I knew there was a simple answer
It's a simple start, at least.
Usage of non-alphabetic marks in text (in English, at least) will always pose some boundary cases that are really hard or basically impossible to treat with a straight-forward, procedural algorithm (and on top of that, people who create text tend to make mistakes or ignore "rules" of style).
For the current task, there's the problem of the possessive apostrophe without a following "s" (because the word ends in "s") -- and sometimes, punctuation will follow a close-quote (even though style manuals say it shouldn't). Here's a worst case for you:
'You've got to talk to Miles' brother', she said.
Easy for humans, hard for programs. There is a regex that will treat this one correctly:
but it will screw up on some other case that would need a non-greedy match, like:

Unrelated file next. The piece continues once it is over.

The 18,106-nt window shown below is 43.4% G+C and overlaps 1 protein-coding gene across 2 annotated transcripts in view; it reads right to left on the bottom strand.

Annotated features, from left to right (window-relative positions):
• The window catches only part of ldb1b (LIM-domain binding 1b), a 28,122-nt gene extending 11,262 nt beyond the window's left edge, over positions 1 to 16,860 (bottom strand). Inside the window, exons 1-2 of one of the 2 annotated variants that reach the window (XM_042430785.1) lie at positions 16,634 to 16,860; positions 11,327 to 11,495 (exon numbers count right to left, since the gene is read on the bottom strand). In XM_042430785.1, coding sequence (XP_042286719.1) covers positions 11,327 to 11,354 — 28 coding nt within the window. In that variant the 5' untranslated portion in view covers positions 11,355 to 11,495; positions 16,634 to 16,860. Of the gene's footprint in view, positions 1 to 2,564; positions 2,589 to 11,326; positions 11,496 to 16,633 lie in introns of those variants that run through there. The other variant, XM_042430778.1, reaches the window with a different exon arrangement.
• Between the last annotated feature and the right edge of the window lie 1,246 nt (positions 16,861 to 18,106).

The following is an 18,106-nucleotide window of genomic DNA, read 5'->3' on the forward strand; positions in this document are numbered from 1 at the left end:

s/ '(.*)'(\W)/ "$1"$2/; # note the greedy use of ".*"
When he said 'kiss the sky,' I heard 'kiss this guy.'
You just have to make a guess what sort of mistake will happen less often (and hope your data isn't really this bad).
One other hint: for stuff like this, where initial and final positions in the string might make things more complicated, it's okay to "cheat" a little: add a space or some other "safe" character at the beginning and end of the string before working on the quotes, so that the edge cases can be treated just like the non-edge cases. You can take the edge padding off when you're done.